In 1964, this domination led to the first endorsement deal worth $1 million. Carter signed with bowling ball manufacturer Ebonite, which launched the Don Carter Gyro-Balanced Ball. At the top of the game, Carter was already making over $100,000 from other endorsements and exhibitions. In 1970, bowling writers named Carter the best bowler of all time.
In the late 1960s, The Van Doren Rubber Company was founded in Anaheim, California, just around the same time as skateboarding was taking hold in Southern California. Skaters started using “Vans” shoes because the rubber, “nonslip” bottom gave them better board grip. As the shoe began to symbolize the skating lifestyle, the shoe company took notice.
In 1975, Vans teamed with local skateboarding legends Tony Alva and Stacy Peralta to design the Vans Era. The new model would eventually sport a padded collar for ankle support and a tight toe box for better board handle. The Era took off and by the end of the 1970s, Vans had expanded across the state with more than 70 stores, while Alva and Peralta’s Z-Boys changed the sport. The shoe crossed national borders, single-handedly created the skating shoe industry, and inspired countless other skate shoe creations.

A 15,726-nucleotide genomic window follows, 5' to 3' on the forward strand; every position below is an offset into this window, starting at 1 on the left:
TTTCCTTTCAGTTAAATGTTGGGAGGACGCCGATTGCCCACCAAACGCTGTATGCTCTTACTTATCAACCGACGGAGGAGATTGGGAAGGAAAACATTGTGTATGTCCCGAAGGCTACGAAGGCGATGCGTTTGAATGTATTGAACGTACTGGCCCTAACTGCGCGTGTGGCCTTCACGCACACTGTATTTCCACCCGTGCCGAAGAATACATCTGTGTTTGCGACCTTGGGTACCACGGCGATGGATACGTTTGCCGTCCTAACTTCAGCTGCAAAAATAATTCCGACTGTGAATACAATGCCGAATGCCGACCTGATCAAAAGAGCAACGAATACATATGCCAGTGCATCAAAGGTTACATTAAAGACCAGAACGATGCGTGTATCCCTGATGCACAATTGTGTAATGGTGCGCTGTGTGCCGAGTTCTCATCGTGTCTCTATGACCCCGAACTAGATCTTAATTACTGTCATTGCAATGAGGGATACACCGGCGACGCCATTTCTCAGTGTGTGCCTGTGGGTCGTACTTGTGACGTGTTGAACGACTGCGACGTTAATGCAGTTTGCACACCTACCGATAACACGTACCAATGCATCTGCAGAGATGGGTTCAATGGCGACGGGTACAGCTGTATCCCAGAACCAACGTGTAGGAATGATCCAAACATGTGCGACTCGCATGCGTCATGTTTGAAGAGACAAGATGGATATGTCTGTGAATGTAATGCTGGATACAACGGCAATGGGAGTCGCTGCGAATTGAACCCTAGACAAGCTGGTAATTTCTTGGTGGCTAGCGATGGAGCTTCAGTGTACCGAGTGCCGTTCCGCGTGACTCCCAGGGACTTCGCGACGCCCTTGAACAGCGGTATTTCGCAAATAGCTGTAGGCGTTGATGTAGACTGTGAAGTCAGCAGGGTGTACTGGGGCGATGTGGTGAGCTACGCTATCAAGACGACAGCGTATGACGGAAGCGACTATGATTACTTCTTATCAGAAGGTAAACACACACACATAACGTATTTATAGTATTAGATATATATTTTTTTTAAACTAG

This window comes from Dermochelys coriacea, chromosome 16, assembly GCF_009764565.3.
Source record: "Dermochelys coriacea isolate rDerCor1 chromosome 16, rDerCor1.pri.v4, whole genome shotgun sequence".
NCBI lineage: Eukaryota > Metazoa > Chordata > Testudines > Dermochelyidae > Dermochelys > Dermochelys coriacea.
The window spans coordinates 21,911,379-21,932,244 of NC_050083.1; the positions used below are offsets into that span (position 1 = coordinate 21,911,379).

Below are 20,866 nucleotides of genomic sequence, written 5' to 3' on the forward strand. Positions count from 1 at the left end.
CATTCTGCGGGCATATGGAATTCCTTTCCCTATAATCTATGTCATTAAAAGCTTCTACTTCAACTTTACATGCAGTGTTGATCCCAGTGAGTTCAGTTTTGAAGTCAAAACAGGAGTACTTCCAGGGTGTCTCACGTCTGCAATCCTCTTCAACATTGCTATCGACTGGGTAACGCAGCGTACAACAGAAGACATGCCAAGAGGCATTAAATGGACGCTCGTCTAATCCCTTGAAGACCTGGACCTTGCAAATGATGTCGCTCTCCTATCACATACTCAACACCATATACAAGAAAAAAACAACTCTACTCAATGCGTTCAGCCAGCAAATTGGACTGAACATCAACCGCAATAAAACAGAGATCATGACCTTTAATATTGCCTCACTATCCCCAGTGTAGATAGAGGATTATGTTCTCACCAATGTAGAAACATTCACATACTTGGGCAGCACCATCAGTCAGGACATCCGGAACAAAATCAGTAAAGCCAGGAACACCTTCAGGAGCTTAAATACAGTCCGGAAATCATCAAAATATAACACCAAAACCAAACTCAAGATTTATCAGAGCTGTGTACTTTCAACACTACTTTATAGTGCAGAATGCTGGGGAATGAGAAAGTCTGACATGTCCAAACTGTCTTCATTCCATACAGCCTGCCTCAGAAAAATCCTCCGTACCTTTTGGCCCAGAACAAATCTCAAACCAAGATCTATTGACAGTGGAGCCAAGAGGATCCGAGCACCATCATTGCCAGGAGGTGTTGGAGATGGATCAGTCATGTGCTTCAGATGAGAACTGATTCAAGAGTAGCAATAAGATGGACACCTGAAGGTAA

The Era is still one of the most popular shoes in modern skating culture while Alva and Peralta remain professional skaters and some of the sport’s major ambassadors after dominating during their era.